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Methodological Issues in Climate Law

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image of Climate Law

This article is the fifth in a series of papers on the International Law Association’s assertion that the principle of prevention (i.e. the obligation of states in international law to prevent transboundary harm, also known as the no-harm rule) properly belongs to the corpus of international climate change law.1 I have been the only participant in the debate so far to refute the ILA’s position. Here, I respond to the fourth article in the series, by Benoit Mayer. While Mayer has produced a lucid and helpful argument, he commits several errors in the process of defending and elaborating the ILA thesis. I address them under this essay’s broad title because they are essentially errors of method.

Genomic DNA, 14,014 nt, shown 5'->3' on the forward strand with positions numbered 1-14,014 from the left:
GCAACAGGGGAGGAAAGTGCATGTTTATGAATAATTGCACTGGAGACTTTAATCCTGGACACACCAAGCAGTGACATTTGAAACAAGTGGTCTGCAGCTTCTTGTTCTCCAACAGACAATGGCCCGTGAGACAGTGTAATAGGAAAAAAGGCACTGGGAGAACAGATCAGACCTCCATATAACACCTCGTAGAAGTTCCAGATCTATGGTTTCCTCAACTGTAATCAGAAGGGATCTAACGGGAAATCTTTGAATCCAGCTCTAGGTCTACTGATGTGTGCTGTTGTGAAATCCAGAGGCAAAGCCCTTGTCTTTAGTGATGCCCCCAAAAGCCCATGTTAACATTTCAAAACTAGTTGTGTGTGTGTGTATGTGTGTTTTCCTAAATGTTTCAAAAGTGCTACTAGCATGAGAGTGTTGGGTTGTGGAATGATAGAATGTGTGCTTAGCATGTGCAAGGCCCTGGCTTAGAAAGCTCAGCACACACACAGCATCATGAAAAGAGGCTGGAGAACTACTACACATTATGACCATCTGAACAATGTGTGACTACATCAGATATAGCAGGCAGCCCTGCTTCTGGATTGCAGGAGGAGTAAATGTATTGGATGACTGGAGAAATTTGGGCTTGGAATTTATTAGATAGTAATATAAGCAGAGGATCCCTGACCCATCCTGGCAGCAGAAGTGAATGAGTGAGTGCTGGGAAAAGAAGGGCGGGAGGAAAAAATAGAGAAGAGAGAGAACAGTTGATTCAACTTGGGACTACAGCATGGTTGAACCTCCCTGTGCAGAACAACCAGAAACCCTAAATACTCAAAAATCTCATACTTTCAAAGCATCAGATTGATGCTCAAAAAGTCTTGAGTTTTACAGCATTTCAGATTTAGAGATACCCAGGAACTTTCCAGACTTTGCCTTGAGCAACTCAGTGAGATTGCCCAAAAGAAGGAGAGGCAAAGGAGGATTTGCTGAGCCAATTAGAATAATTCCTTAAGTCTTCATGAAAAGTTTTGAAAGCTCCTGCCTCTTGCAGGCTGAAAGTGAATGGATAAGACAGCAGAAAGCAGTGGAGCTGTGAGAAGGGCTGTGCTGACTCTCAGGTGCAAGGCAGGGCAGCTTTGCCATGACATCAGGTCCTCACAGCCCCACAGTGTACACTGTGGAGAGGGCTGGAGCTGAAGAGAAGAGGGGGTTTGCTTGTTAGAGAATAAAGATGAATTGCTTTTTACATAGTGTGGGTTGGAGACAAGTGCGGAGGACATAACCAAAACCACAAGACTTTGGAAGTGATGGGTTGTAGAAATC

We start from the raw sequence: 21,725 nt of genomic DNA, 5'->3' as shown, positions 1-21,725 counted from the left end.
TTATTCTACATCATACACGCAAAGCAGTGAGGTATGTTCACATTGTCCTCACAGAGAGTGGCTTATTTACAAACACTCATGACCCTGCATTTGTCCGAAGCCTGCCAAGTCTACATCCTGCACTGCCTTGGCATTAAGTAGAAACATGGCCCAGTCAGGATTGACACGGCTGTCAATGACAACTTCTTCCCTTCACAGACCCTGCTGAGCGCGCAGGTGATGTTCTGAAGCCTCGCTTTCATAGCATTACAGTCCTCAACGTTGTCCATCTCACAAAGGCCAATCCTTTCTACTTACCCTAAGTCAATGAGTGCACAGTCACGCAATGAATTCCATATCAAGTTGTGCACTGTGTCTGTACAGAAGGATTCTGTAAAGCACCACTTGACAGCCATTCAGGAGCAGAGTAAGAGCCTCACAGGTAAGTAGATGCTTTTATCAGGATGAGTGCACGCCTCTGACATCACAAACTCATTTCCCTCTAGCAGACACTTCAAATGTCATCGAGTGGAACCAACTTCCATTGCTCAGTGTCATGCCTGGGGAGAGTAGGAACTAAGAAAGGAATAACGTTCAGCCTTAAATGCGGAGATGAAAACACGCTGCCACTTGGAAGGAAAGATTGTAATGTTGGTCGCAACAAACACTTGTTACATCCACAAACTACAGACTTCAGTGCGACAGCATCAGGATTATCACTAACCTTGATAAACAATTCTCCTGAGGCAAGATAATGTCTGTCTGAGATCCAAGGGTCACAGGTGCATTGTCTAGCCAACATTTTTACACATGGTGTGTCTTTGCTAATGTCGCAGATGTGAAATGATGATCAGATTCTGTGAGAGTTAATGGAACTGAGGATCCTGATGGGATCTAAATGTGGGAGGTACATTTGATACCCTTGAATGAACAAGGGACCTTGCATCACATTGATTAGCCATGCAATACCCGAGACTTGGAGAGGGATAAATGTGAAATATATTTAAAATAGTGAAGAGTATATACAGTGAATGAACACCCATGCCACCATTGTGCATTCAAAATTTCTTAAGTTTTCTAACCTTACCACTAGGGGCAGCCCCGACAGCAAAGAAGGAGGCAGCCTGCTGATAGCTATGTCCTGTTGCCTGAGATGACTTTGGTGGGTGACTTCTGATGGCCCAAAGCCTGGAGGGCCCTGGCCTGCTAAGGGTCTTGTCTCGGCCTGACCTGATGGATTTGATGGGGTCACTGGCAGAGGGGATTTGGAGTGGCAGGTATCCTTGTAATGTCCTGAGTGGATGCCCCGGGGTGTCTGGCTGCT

Affiliations: 1: Macquarie University Sydney, alexander.zahar@mq.edu.au

10.1163/18786561-00501006
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/content/journals/10.1163/18786561-00501006
2015-08-26
2017-11-20

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